Advances in Bioscience and Biotechnology
Vol.4 No.3(2013), Article ID:28780,5 pages DOI:10.4236/abb.2013.43051

Senescence process and oxidative stresses induce changes in plant genomic DNA quality

Sedigheh Hatami-Gigloo1, S. M. Mahdi Mortazavian2, Mojdeh Hatami-Gigloo1, Masoud Ghorbani1*

1Research & Production Complex, Pasteur Institute of Iran, Tehran, Iran

2Department of Agronomy and Plant Breeding, College of Aburaihan, University of Tehran, Pakdasht, Iran

Email: *

Received 2 January 2013; revised 5 February 2013; accepted 25 February 2013

Keywords: RAPD; Senescence; Oxidative Stress; Genetically Erosion


Senescence or programmed cell death is a process that interacts with many biochemical and physiological changes in living organism and is generally induced by aging. Many environmental stresses that accelerate the production of activated oxygen can also induce senescence artificially. One of the important aspects of senescence is possibly degradation of macromolecules such as DNA. It is believed that the random amplification of polymorphic DNA (RAPD) technique is a good method to compare the DNA quality of juvenile and senescence samples in which oxidative stress is induced. In this study, juvenile, senescence and plant paraquat treated leaves from tomato, tobacco and rose, as well as juvenile and senescence human tissues were processed for DNA extraction followed by RAPD technique. We discovered that plant and human genomes are influenced by senescence and environmental stresses underwent genome diversity. Using some molecular markers proved that senescence and oxidative treated samples show different DNA pattern compare to the juvenile-untreated samples. We also concluded that RAPD technique can be used as a useful tool in genomics study to provide researchers reliable information of DNA quality and can effectively help to resolve the environment condition.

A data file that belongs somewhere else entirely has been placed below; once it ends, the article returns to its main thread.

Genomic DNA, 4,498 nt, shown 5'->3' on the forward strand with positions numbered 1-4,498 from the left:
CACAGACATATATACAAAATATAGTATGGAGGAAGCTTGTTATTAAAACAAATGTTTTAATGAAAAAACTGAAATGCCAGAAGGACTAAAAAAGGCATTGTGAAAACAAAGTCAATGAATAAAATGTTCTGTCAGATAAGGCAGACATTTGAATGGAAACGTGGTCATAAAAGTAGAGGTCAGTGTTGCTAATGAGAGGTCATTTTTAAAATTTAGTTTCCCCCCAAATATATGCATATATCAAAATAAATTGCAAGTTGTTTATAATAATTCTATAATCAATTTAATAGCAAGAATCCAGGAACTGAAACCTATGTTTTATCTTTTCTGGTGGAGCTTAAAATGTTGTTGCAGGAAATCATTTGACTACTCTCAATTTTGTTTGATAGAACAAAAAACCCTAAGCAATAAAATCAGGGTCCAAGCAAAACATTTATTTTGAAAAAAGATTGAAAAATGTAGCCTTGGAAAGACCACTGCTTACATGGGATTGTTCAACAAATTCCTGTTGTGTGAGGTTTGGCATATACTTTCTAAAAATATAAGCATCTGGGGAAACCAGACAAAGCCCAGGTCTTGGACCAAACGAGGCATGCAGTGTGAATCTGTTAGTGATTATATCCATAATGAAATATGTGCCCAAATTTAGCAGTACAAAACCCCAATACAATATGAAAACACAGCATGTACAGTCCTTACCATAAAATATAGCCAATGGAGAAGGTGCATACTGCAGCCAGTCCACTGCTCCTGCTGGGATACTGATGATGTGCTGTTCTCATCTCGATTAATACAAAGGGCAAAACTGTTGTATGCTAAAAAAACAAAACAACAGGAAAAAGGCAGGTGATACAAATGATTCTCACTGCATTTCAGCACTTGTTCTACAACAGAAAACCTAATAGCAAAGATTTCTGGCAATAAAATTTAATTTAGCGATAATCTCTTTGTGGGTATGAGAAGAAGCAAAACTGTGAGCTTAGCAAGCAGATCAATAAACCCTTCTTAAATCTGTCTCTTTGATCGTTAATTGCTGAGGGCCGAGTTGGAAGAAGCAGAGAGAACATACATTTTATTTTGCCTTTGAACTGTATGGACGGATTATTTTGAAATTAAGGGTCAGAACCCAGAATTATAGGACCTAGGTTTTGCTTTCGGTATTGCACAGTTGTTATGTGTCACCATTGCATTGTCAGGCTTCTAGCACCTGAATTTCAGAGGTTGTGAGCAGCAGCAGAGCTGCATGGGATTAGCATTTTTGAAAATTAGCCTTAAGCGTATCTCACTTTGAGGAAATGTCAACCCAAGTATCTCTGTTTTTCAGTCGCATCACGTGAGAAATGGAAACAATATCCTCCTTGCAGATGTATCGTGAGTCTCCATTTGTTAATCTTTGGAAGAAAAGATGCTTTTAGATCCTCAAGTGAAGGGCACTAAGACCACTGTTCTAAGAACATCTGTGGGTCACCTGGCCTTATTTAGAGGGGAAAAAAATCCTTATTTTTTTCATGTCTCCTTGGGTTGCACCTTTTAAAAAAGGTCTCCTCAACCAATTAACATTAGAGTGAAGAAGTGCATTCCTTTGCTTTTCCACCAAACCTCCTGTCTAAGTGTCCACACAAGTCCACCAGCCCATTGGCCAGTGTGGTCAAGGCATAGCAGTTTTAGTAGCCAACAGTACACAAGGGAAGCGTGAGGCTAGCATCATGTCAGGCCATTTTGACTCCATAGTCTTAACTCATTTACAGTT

Random amplification of polymorphic DNA (RAPD) is a technique using single, short (usually 10-mer) synthetic oligonucleotide perimers for PCR, the primer, whose sequence has been chosen randomly [1]. In fact RAPD is PCR based techniques developed by Williams et al. [2]

and has been initially used to detect polymorphism in genetic mapping, spouse taxonomy and phylogenetic studies and later in genotoxicity and carcinogenesis and other damages that is related to DNA quality [3]. In comparison to other fingerprinting methods, after proper optimization, the RAPD is a reliable, fast, sensitive and reproducible assay that allows it to detect a wide range of DNA damages [4,5]. RAPD technique has been shown to have the ability to detect the minimal quantity of DNA, assess the multiple regions throughout the genome and allow rapid analysis of large quantity of DNA. RAPD can provide specific detail of DNA damage or the genome sequence as well as detecting radioactive or enzymatic degradation of PCR product prior the analysis [6, 7].

Damage or change in DNA might be induced by many factors. Many researchers have reported that in the senescence or programmed cell death, defined as deteriorative processes, there are natural causes of death and degradation of macromolecules such as DNA [8,9]. Reports have also shown that many oxidative stresses such as paraquat treatment can artificially induce senescence. Paraquat is the member of the bipyridylium herbicides (1,1’dimethyl-4,4’bipyridylium) that act on the electron chain reaction on the chloroplast or mitochondria to produce reactive oxidative singles (ROS) [10,11].

In fact, the common point between oxidative stresses such as paraquat and senescence is increasing the production of ROS in different cell organelles. It has been suggested that excess of ROS in this process may induce damages such as DNA degradation [8,12]. Imlay and Linn discovered that both the sugar and the base moieties in DNA structure are susceptible to oxidation, causing base degradation, single strand breakage, and crosslinking to protein. Reactive oxygen have many direct and indirect effects on rubisco [13].